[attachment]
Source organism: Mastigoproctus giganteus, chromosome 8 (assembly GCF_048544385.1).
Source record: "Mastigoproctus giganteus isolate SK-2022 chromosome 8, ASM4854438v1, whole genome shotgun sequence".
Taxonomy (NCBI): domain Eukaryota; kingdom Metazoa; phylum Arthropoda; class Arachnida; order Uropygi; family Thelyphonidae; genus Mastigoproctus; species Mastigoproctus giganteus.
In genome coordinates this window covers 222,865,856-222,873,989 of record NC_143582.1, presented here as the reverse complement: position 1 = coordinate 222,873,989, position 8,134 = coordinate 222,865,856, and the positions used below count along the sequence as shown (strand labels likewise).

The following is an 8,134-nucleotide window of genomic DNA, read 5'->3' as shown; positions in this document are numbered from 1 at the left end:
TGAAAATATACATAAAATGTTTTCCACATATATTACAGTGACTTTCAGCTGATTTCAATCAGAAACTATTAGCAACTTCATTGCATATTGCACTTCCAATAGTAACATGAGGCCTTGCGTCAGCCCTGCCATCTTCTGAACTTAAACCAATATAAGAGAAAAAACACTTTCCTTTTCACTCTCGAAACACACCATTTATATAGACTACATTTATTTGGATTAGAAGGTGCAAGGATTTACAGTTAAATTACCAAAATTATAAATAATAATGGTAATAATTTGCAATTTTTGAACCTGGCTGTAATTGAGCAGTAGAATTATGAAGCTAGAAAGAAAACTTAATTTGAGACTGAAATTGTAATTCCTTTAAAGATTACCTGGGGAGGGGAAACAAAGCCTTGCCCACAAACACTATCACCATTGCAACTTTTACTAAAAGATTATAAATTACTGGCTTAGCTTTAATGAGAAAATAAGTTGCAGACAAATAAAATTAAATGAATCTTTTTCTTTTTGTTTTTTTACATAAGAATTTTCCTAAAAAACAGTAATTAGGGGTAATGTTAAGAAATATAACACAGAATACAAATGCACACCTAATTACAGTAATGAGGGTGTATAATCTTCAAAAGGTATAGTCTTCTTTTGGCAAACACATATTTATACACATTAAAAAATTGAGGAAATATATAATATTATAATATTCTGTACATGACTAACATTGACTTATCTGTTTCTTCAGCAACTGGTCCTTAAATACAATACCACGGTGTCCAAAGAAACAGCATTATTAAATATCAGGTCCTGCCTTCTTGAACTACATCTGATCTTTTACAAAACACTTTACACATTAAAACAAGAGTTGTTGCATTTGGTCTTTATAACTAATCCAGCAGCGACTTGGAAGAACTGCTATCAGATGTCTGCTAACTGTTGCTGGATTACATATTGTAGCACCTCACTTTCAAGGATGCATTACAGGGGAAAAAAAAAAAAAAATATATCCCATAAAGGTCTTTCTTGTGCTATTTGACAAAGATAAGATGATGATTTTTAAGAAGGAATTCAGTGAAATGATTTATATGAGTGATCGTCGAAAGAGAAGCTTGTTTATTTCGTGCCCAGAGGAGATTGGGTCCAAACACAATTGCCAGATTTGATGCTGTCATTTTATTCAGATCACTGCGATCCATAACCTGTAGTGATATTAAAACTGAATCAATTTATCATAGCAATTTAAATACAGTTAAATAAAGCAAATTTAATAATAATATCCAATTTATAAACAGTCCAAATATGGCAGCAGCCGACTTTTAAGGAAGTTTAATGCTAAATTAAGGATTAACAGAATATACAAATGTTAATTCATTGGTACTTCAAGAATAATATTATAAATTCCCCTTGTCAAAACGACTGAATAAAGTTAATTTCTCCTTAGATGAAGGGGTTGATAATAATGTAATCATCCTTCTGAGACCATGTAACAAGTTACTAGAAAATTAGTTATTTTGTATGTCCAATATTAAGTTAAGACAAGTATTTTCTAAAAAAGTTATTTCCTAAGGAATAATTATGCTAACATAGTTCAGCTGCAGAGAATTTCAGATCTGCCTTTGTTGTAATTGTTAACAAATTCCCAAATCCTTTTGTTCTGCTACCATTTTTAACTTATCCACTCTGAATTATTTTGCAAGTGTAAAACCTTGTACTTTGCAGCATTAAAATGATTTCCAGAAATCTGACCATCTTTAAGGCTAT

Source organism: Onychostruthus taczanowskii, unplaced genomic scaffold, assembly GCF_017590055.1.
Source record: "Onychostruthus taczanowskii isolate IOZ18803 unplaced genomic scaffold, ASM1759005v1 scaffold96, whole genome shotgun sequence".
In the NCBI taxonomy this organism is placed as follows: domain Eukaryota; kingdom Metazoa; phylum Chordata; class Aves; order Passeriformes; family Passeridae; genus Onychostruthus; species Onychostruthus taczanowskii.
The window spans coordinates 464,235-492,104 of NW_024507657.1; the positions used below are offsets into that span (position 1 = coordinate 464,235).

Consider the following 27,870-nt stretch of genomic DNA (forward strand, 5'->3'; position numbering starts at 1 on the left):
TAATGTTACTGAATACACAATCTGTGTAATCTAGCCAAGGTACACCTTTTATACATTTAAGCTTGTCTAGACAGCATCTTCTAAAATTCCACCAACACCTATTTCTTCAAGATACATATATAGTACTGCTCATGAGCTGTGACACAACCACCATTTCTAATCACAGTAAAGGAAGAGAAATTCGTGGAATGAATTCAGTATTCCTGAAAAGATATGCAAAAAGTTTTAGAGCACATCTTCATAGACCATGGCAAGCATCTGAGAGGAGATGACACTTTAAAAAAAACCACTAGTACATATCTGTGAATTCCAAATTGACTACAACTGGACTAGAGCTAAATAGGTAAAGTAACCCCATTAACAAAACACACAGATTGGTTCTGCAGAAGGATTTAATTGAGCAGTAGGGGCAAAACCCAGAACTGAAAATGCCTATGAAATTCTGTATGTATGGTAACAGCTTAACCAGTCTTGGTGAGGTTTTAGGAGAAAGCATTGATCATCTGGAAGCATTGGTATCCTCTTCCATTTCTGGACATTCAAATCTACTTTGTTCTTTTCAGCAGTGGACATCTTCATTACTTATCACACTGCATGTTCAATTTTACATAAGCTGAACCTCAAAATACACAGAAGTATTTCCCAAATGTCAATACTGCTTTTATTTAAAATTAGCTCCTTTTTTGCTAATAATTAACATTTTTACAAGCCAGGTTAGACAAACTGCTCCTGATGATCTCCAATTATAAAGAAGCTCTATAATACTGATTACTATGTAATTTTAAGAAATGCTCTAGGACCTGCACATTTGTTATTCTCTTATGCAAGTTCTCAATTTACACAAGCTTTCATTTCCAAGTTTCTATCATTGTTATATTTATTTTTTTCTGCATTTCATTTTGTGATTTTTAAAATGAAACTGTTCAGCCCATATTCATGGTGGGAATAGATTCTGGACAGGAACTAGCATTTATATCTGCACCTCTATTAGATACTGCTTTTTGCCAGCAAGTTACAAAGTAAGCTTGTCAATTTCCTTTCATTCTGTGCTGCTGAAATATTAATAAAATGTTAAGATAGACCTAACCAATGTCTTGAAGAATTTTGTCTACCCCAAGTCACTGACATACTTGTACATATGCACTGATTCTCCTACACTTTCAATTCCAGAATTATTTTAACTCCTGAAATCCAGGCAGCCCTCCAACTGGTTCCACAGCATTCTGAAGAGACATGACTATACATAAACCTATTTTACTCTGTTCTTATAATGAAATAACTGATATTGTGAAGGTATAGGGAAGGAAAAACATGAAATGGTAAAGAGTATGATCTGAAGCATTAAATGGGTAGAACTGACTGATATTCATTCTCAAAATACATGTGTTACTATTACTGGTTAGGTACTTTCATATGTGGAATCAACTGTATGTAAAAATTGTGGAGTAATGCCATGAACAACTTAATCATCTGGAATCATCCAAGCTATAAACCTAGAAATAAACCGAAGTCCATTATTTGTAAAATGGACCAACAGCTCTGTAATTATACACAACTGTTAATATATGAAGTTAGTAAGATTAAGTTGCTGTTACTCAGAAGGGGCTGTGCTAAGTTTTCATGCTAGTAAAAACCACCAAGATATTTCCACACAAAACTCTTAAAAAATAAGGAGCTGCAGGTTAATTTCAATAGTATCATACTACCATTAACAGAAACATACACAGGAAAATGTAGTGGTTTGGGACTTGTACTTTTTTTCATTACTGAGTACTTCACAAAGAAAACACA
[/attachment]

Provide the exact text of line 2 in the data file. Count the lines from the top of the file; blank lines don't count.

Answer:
Source record: "Mastigoproctus giganteus isolate SK-2022 chromosome 8, ASM4854438v1, whole genome shotgun sequence".